Richard grew up in Uptown, right off Chicago’s Argyle Redline stop where Vietnamese migrants settled as they formed new diasporic communities. It was at their parents’ restaurant on Argyle where preschooler Richard witnessed the most beautiful artistic social practice they could imagine—the power and prowess of community members in action, doing their best to hustle through the innumerable social and systemic ills working against them and their loved ones.
Through community-led efforts, Richard studied Visual Arts at Oberlin College with support from the Posse Foundation and completed their graduate studies at the University of Chicago’s School of Social Service Administration. Richard is a former Lane Tech Ceramic Studio whiz-kid, a Marwen student alum, and a proud product of Uptown’s Multicultural Youth Project. Richard’s artwork has been featured in exhibitions and publications, and they have participated in artist residencies in New York City and Ghana.
Castillo is a pioneering advocate for workplace diversity with a passion for advancing inclusion, and social and economic justice through the lens of business strategy. Her experience and background have allowed her to effectively collaborate with Chicago United’s corporate members to enhance inclusive talent management practices and develop strategic and dynamic partnerships with minority owned business enterprises. Her work on behalf of underrepresented populations was recognized in 2017 with an honorary Doctorate in Social Justice from Roosevelt University.
Hubbard has over 30 years of financial services experience. She has worked in private partnerships, insurance, government, investment banking, capital markets, banking and auditing/public accounting.
Block is a graduate with a BS from the School of Communication (was Speech), from Northwestern University and is a life trustee of the university. She is also a member of the Women’s Board of Northwestern and past board chairman.
Block completed a ten-year term on the Executive Committee of the Chicago Community Trust and was Vice Chairman of the board. She is now a director of The Field Foundation and past board chairman. Block was the first woman chairman of the Board of Trustees of The Field Museum. She is currently a life trustee.
Other involvements include being a member and past president of Know Your Chicago. She is a life director of the Chicago Foundation for Education, member of the Antiquarians of the Art Institute of Chicago and The Old Masters Society of the Art Institute.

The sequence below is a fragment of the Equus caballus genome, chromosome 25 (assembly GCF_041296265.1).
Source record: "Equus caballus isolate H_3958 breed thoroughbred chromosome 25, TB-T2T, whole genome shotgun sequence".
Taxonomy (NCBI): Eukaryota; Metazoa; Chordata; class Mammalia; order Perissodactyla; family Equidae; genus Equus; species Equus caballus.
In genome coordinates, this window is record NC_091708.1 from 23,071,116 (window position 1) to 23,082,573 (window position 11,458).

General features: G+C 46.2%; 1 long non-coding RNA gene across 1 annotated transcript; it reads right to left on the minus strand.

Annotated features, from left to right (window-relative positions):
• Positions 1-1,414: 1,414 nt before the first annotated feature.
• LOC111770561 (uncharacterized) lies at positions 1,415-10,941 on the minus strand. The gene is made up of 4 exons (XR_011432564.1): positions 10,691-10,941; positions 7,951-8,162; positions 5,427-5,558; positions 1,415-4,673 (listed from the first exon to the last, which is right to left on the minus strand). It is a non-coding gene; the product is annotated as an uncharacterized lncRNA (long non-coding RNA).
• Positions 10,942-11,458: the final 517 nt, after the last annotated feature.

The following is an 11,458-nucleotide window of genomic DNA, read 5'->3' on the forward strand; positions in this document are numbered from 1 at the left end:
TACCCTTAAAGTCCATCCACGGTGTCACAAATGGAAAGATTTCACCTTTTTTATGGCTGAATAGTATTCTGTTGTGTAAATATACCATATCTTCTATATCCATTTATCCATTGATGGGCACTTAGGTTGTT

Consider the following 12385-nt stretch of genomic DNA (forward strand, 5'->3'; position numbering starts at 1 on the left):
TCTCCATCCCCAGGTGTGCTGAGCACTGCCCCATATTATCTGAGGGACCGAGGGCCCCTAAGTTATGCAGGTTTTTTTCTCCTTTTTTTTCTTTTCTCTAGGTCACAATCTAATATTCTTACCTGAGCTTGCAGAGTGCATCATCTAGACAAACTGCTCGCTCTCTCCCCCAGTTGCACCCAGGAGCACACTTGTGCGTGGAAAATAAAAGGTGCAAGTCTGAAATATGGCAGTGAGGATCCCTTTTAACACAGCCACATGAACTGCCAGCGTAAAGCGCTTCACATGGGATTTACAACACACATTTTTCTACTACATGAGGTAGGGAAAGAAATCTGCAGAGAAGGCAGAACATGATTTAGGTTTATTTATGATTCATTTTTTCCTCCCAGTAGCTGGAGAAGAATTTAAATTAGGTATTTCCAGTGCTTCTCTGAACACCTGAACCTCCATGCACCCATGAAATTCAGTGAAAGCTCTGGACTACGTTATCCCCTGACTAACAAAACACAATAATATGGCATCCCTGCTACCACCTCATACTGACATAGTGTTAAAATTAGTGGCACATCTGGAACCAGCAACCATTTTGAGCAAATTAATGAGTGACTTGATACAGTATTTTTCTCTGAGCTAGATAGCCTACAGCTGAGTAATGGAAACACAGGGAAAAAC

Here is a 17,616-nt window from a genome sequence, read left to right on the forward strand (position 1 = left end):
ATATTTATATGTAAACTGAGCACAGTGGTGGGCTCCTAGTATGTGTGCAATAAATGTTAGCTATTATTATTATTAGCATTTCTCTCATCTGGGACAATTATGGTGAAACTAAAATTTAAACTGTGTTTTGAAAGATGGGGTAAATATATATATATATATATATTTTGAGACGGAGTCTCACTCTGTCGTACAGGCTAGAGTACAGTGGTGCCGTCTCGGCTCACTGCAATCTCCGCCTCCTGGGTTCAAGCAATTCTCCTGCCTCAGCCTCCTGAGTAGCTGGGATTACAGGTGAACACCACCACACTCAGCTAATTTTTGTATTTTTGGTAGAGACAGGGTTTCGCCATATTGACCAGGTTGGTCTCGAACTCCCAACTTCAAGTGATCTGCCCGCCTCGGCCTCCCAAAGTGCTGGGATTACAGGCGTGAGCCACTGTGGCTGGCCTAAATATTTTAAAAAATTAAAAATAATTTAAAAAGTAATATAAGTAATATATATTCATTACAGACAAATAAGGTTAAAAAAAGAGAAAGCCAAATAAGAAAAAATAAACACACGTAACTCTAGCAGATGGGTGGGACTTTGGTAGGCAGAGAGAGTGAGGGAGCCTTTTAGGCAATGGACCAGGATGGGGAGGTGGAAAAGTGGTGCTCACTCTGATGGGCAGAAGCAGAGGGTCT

In addition to serving on many corporate boards, Nicklin has served on the boards of the Field Foundation, the Regenstein Foundation, the Finance Council of the Archdiocese of Chicago, the Midwest Palliative & Hospice CareCenter, the University of Chicago Divinity School’s Visiting Committee, and the Illinois Technology Fund. He earned an M.B.A. from Harvard University and a B.S. in chemical engineering from the University of Texas.
Upon the death of his father in 1965, Field entered the family business, Field Enterprises, Inc., in Chicago. In October, 1969, he was elected Publisher of the Chicago Sun-Times and the Chicago Daily News, both of which were owned by Field Enterprises. He was 28 years old, the youngest publisher of any major newspaper in the United States. He remained Publisher until 1980. In 1972, Field became Chairman of Field Enterprises, a post he held until the company was dissolved 12 years later. Field is also Chairman and President of The Old Mountain Company, Inc. which manages his private investments.
He graduated magna cum laude from Harvard University in 1962, and from the University of Chicago Law School in 1966, where he was Editor-in Chief of the Law Review. After working for the Chicago Legal Aid Bureau Ranney became Deputy Director of the Illinois Budget Bureau under Governor Richard Ogilvie, where he was responsible for legislation behind the Budget Bureau, the Illinois Income Tax and the Regional Transportation Authority.